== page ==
In order to measure delay, there must first be proof of notice, actual or constructive, to the plaintiff. Colony of Wellfleet, 71 Mass. App. Ct. at 531, quoting Moseley v. Briggs Realty Co., 320 Mass. 278 , 284 (1946) ("[T]here can be no laches where 'there is no knowledge of the wrong committed and no refusal to embrace opportunity to ascertain facts.'"); see Chiuccariello v. Building Comm'rs of Boston, 29 Mass. App. Ct. 482 , 487 (1990) (measuring delay from date when plaintiffs had actual knowledge); Myers, 13 Mass. App. Ct. at 140 (delay measured from date when plaintiffs knew or should have known that defendants were going ahead with significant expenditures). Here, there was no public hearing with respect to the project, of which the Sullivans would presumably have received notice as abutters, because no zoning relief was required. Nor did the Sullivans receive notice when a building permit issued. Mr. Sullivan testified that he first became aware of the project in May, 2016, but did not become aware that HR LLC intended to use the Way as access until August or September, 2016 when the foundation was dug and poured. Thereafter, Mr. Sullivan notified HR LLC by letter dated November 4, 2016 that HR LLC had no rights over the way and was forbidden to enter upon it. This lawsuit followed one year later, in November, 2017.

Completely absent from the record is any evidence of what HR LLC did with respect to construction at 10 TW between August-September, 2016 and November, 2017. [Note 9] The 2016 Plot Plan showing only one new dwelling, not the two that were actually constructed, is dated December 6, 2016. The building permit, as amended to reflect the construction of a multi-family dwelling, is not in the record. There was no testimony as to the status of construction as of November, 2017, when this action was filed. On this record, HR LLC has failed to prove that the Sullivans unreasonably delayed in asserting their claims to its prejudice.


For the foregoing reasons, judgment shall enter dismissing Count I of the complaint with prejudice. On Count II of the complaint, judgment shall enter declaring that the Sullivans are the owners of the fee in the Way and that the defendant's right to use the Way, if it ever existed, has been extinguished.



[Note 1] None of the remaining defendants, for all of whom returns of service were filed with the court, answered the complaint or otherwise participated in this action. Defaults were entered as to them pursuant to Mass. R. Civ. P. 55(a) on March 22, 2019.

[Note 2] The court treats the quiet title claim as waived. Plaintiffs did not actively pursue it, did not follow the procedures set forth by statute, G. L. c. 240, § 6 et seq. to obtain an adjudication of their rights over the way in rem, and would not have been successful in any event in view of their lack of record title to that portion of the Way abutting HR LLC's parcel. See Bevilacqua v. Rodrguez, 460 Mass. 762 , 767 n. 5 (2011).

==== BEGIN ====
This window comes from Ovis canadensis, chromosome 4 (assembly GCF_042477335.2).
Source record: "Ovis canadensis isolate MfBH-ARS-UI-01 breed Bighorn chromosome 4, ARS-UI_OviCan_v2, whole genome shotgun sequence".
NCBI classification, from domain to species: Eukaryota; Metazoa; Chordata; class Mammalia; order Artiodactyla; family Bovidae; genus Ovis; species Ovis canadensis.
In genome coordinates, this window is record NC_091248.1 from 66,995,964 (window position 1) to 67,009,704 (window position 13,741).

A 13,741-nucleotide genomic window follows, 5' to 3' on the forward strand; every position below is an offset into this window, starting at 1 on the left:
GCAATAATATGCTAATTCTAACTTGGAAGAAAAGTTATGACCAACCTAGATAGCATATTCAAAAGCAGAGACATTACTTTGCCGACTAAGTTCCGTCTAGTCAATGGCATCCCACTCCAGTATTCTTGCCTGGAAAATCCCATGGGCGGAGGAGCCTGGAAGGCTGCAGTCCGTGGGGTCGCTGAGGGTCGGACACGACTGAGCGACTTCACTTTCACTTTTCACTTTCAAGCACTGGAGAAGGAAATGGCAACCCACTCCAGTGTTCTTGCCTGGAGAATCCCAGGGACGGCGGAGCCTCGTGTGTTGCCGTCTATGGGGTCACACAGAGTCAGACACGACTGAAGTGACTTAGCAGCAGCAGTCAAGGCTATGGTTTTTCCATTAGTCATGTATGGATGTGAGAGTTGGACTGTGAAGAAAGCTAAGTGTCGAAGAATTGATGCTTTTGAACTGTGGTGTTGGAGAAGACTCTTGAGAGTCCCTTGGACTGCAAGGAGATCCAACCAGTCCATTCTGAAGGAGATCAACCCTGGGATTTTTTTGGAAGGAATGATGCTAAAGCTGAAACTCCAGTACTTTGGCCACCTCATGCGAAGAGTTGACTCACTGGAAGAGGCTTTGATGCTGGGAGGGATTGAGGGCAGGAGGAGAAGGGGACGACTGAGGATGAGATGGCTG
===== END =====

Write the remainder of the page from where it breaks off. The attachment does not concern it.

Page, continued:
[Note 3] The punctuation in that section of Mr. Leary's deed conveying lots 3 through 9, Ex. 39, is slightly different.

[Note 4] The court notes that, while not relevant to its analysis herein, Mr. Sullivan testified as to his safety concerns about routine vehicular access on the Way. Given the width of the Way and the direct access onto the Way by foot from the entranceways to the nine three-unit dwellings on 1-9 TW, those concerns are well-founded.

[Note 5] While Mr. O'Callaghan testified that he had not seen the letter marked as Ex. 50 before, it was admitted as an agreed exhibit by the parties without limitation.

[Note 6] For other cases where owners have lost land to adverse possessors by virtue of an improvidently placed fence, see Wood v. Quinn, 328 Mass. 118 , 119 (1951); Masciocchi v. Utenis, 73 Mass. App. Ct. 1121 (2009) (Rule 1:28 Opinion); Fleury v. Moir, 15 LCR 506 , 507, 509 (2007) (Piper, J.); Queenan v. Marchionne, 27 Mass. L. Rep. 427, 2010 Mass. Super. LEXIS 255 at *9, 14. (2010).

[Note 7] The easement was made express in deeds from Isola Call of Lot C and Lots 1, 2 and 3. However, by the time of those deeds, she had already deeded Lots 4 through 9 (and the fee in the Way adjacent to them, by virtue of the derelict fee statute) and so no longer had the ability to grant express rights over the portion of the Way abutting those lots. Kitras v. Town of Aquinnah, 64 Mass. App. Ct. 285 , 292 (2005) ("[O]ne may not grant what one does not own.").

[Note 8] That the Sullivans and HR LLC had easement rights over the Way that, in the case of HR LLC, were extinguished, bears on the Sullivans' claim to have adversely possessed that part of the Way, addressed supra. An easement holder can adversely possess the underlying fee if "it appear[s] from evidence inconsistent with the possession of an easement that he [is] claiming the title in fee," as opposed to "possession ... equally consistent with the right of an easement." Ansin v. Taylor, 262 Mass. 159 , 165 (1928). While that proof was less than robust here, the alternative is to leave HR LLC with what can best be described as a barren fee in that portion of the Way abutting Lot C to the center line: HR LLC has no easement rights over the rest of the Way that would allow it to use the fee for alternative access to its property and the Sullivans would continue to have an easement over that portion of the Way, preventing any use by HR LLC inconsistent with the Sullivans' easement.

[Note 9] Mr. O'Callaghan did testify to efforts during this period to further research, through various City of Boston archives, whatever rights Lot 2 might have over the Way.